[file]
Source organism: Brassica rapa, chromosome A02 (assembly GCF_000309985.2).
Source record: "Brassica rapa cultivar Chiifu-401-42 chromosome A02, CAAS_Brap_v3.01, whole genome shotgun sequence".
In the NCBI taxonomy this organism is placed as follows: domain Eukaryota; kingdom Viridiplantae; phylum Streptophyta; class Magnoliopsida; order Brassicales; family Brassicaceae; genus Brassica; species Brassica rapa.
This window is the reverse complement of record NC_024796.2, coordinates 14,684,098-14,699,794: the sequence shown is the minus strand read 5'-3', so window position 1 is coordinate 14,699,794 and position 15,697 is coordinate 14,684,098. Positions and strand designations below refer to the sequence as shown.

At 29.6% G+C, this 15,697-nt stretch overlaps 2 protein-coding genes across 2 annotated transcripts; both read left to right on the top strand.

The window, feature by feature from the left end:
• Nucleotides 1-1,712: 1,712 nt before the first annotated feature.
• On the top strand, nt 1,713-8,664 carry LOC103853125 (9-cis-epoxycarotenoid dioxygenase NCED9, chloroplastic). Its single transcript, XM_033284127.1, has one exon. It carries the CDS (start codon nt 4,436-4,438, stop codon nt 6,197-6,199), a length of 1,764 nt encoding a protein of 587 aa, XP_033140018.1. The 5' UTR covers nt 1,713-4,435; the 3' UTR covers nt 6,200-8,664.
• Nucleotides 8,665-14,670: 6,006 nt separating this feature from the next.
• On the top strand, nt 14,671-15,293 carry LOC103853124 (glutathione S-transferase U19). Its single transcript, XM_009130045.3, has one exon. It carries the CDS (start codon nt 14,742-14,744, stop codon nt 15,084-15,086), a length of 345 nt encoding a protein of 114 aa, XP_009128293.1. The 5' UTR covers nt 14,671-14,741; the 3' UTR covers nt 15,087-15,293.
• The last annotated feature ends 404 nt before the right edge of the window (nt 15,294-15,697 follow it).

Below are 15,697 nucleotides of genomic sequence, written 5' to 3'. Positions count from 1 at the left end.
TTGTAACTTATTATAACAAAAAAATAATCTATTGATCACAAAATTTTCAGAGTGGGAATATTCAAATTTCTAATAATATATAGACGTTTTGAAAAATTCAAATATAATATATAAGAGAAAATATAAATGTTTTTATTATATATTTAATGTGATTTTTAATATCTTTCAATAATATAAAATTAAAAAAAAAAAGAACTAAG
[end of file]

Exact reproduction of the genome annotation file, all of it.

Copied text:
Source organism: Brassica rapa, chromosome A02 (assembly GCF_000309985.2).
Source record: "Brassica rapa cultivar Chiifu-401-42 chromosome A02, CAAS_Brap_v3.01, whole genome shotgun sequence".
In the NCBI taxonomy this organism is placed as follows: domain Eukaryota; kingdom Viridiplantae; phylum Streptophyta; class Magnoliopsida; order Brassicales; family Brassicaceae; genus Brassica; species Brassica rapa.
This window is the reverse complement of record NC_024796.2, coordinates 14,684,098-14,699,794: the sequence shown is the minus strand read 5'-3', so window position 1 is coordinate 14,699,794 and position 15,697 is coordinate 14,684,098. Positions and strand designations below refer to the sequence as shown.

At 29.6% G+C, this 15,697-nt stretch overlaps 2 protein-coding genes across 2 annotated transcripts; both read left to right on the top strand.

The window, feature by feature from the left end:
• Nucleotides 1-1,712: 1,712 nt before the first annotated feature.
• On the top strand, nt 1,713-8,664 carry LOC103853125 (9-cis-epoxycarotenoid dioxygenase NCED9, chloroplastic). Its single transcript, XM_033284127.1, has one exon. It carries the CDS (start codon nt 4,436-4,438, stop codon nt 6,197-6,199), a length of 1,764 nt encoding a protein of 587 aa, XP_033140018.1. The 5' UTR covers nt 1,713-4,435; the 3' UTR covers nt 6,200-8,664.
• Nucleotides 8,665-14,670: 6,006 nt separating this feature from the next.
• On the top strand, nt 14,671-15,293 carry LOC103853124 (glutathione S-transferase U19). Its single transcript, XM_009130045.3, has one exon. It carries the CDS (start codon nt 14,742-14,744, stop codon nt 15,084-15,086), a length of 345 nt encoding a protein of 114 aa, XP_009128293.1. The 5' UTR covers nt 14,671-14,741; the 3' UTR covers nt 15,087-15,293.
• The last annotated feature ends 404 nt before the right edge of the window (nt 15,294-15,697 follow it).

Below are 15,697 nucleotides of genomic sequence, written 5' to 3'. Positions count from 1 at the left end.
TTGTAACTTATTATAACAAAAAAATAATCTATTGATCACAAAATTTTCAGAGTGGGAATATTCAAATTTCTAATAATATATAGACGTTTTGAAAAATTCAAATATAATATATAAGAGAAAATATAAATGTTTTTATTATATATTTAATGTGATTTTTAATATCTTTCAATAATATAAAATTAAAAAAAAAAAGAACTAAG